Labour leader Ed Miliband supports Sunderland Echo campaign

labour leader Ed Miliband during last week's visit to Sunderland crane-maker Liebherr.
labour leader Ed Miliband during last week's visit to Sunderland crane-maker Liebherr.
Have your say

LABOUR leader Ed Miliband has backed the Echo’s campaign to get more Wearsiders into university.

Mr Miliband gave a big thumbs- up to the Degrees of Success campaign, which aims to help increase the number of graduates on Wearside, giving people with talent regardless of background, the opportunity to fulfil their career ambitions, increase their earnings potential and enjoy a life-changing experience.

He said: “I’m definitely backing this campaign. It’s really important that people do take the opportunity to go to university.”

The Labour leader, who visited Sunderland’s Liebherr crane manufacturing plant in Ayre’s Quay last week, said young people needed as much encouragement as possible to stay on in higher education.

A number of workers at the plant raised concerns about the increase in tuition fees.

Mr Miliband repeated proposals to drop the Coalition Government’s £9,000-per-year cap on tuition fees to £6,000 by scrapping the Government’s planned cut in corporation tax for financial services.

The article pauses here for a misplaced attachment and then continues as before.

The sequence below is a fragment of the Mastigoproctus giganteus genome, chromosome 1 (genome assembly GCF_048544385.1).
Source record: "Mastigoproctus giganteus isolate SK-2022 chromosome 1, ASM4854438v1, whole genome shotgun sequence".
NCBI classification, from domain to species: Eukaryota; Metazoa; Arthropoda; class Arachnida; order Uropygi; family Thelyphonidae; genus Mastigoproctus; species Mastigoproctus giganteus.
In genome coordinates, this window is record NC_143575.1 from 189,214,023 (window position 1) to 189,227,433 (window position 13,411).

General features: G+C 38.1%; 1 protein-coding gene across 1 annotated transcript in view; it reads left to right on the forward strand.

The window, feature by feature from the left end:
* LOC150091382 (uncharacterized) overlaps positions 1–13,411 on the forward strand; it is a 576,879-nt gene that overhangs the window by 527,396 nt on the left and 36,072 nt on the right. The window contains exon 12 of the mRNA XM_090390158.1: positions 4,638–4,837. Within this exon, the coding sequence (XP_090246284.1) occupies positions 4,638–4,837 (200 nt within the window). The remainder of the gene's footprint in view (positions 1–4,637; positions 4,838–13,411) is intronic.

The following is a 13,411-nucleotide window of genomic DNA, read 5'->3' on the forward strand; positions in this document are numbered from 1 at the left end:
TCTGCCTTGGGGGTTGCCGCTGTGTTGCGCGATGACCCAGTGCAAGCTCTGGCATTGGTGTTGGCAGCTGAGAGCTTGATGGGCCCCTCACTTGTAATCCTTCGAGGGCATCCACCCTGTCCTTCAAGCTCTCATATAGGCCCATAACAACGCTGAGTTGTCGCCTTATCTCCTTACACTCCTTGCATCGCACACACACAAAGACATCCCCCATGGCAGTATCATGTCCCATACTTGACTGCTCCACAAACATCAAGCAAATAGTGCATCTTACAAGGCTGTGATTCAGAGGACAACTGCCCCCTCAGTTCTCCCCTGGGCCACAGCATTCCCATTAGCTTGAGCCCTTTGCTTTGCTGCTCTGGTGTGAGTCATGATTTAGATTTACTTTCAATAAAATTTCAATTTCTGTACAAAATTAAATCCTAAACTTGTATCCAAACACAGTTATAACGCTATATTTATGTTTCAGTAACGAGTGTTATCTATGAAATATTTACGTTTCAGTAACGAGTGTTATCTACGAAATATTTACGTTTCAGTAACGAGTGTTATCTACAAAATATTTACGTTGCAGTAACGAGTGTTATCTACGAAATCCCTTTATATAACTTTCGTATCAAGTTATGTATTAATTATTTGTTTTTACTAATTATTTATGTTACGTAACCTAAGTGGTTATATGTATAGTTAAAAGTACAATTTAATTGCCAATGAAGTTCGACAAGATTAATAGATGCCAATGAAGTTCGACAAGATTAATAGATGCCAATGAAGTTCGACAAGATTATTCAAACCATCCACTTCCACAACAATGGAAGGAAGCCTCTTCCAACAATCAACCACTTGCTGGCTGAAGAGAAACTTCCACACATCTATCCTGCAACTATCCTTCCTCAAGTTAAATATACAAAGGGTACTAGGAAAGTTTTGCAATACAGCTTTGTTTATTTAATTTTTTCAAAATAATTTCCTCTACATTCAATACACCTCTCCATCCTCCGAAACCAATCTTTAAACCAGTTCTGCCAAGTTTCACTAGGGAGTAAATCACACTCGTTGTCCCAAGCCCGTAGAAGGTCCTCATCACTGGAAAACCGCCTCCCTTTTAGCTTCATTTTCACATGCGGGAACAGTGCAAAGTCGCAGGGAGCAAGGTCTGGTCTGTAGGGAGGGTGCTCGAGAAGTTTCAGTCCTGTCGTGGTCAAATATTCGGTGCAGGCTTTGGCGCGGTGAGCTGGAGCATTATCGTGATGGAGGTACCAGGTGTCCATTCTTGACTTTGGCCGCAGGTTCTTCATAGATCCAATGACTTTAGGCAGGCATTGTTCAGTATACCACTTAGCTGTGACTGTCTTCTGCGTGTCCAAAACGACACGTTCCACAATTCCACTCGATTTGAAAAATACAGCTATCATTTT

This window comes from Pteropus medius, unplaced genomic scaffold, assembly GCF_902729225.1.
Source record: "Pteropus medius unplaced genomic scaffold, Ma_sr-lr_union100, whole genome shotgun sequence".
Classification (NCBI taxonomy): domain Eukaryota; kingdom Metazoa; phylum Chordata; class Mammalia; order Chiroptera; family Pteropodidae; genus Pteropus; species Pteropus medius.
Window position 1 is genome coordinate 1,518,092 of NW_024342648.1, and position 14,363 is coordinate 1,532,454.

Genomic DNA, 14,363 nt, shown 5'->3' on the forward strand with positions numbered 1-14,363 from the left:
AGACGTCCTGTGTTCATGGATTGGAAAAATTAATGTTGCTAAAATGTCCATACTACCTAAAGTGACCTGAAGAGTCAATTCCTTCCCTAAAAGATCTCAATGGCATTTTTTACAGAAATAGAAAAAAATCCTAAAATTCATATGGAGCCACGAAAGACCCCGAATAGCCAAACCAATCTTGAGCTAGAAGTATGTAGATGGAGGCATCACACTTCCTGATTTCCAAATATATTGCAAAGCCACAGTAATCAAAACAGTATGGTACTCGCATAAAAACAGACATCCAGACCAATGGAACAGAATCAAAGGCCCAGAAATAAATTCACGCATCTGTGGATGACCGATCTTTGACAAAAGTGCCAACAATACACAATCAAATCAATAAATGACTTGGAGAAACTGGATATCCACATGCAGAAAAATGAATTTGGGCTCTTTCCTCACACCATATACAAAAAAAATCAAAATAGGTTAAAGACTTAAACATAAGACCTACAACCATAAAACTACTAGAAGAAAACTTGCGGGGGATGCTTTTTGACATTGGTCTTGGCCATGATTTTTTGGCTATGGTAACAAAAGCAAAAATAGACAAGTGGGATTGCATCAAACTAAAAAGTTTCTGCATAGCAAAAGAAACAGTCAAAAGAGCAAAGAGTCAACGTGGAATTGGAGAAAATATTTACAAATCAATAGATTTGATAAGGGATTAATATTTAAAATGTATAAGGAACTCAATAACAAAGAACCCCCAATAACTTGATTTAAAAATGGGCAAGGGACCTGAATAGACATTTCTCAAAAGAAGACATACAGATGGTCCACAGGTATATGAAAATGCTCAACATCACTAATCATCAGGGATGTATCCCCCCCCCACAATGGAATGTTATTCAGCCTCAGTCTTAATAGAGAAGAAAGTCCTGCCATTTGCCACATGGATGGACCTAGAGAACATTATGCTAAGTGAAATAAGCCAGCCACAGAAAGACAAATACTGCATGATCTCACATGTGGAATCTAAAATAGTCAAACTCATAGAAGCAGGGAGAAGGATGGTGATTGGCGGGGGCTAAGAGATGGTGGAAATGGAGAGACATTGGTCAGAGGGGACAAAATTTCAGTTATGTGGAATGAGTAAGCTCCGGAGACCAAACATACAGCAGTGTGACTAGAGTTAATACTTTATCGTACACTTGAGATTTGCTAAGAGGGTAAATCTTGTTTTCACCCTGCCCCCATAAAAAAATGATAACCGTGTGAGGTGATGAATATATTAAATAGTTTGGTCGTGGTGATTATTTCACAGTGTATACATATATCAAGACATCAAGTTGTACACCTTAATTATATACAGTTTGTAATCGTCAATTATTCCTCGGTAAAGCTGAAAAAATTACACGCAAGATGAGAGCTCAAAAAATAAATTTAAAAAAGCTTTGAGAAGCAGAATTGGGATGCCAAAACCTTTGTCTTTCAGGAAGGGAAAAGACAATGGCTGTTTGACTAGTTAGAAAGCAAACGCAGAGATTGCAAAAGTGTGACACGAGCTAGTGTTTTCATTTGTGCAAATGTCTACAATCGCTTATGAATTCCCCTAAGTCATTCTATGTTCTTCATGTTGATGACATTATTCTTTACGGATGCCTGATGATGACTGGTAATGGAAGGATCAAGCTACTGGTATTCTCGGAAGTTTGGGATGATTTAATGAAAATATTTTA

“We can’t build a successful economy if the kids from all backgrounds are put off going to university,” he said.

“I think we should drop tax cuts for banks – it’s more important to invest in our young people.

“We’ve proposed taking fees down to £6,000 instead of £9,000.”

Mr Miliband said a reduction in the cap on fees was a start, and the Labour Party hoped to make it even easier for young people to go to university if and when it returned to power.

The Doncaster MP studied philosophy, politics and economics at Corpus Christi College, Oxford, after leaving Haverstock Comprehensive School in Chalk Farm, North London.

He also took a Masters Degree in economics at the London School of Economics.

Sunderland University has announced a three-tier fees system for students starting in 2012 with courses ranging from £7,000-per-year for a Foundation Degree and £8,500-per-year for expensive-to-run programmes such as lab-based courses.

It has confirmed it is not one of the institutions to lower its suggested fees in a bid to win more students.

The university says the new fees system includes a £10million support package to ensure the door to higher education remains open to those with talent regardless of their background.

It says it has a range of financial support, scholarships and bursaries to help students manage their finances.